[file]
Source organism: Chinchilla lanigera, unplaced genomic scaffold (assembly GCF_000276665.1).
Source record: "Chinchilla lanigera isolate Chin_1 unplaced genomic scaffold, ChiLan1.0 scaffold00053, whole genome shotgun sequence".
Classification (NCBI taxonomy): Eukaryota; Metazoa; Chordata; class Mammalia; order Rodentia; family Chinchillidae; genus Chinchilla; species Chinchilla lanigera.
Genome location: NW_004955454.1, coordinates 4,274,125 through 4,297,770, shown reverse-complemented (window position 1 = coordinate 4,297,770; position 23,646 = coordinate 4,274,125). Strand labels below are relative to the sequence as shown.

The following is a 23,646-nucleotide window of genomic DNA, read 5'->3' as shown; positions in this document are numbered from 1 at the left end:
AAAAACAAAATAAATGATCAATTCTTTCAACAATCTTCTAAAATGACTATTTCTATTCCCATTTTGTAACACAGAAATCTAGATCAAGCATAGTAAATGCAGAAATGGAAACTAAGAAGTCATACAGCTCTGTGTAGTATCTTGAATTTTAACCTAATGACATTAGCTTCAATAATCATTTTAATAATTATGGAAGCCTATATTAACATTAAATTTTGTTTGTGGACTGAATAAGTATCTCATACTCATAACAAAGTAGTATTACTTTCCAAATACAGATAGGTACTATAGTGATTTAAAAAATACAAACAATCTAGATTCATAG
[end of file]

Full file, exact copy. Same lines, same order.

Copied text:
Source organism: Chinchilla lanigera, unplaced genomic scaffold (assembly GCF_000276665.1).
Source record: "Chinchilla lanigera isolate Chin_1 unplaced genomic scaffold, ChiLan1.0 scaffold00053, whole genome shotgun sequence".
Classification (NCBI taxonomy): Eukaryota; Metazoa; Chordata; class Mammalia; order Rodentia; family Chinchillidae; genus Chinchilla; species Chinchilla lanigera.
Genome location: NW_004955454.1, coordinates 4,274,125 through 4,297,770, shown reverse-complemented (window position 1 = coordinate 4,297,770; position 23,646 = coordinate 4,274,125). Strand labels below are relative to the sequence as shown.

The following is a 23,646-nucleotide window of genomic DNA, read 5'->3' as shown; positions in this document are numbered from 1 at the left end:
AAAAACAAAATAAATGATCAATTCTTTCAACAATCTTCTAAAATGACTATTTCTATTCCCATTTTGTAACACAGAAATCTAGATCAAGCATAGTAAATGCAGAAATGGAAACTAAGAAGTCATACAGCTCTGTGTAGTATCTTGAATTTTAACCTAATGACATTAGCTTCAATAATCATTTTAATAATTATGGAAGCCTATATTAACATTAAATTTTGTTTGTGGACTGAATAAGTATCTCATACTCATAACAAAGTAGTATTACTTTCCAAATACAGATAGGTACTATAGTGATTTAAAAAATACAAACAATCTAGATTCATAG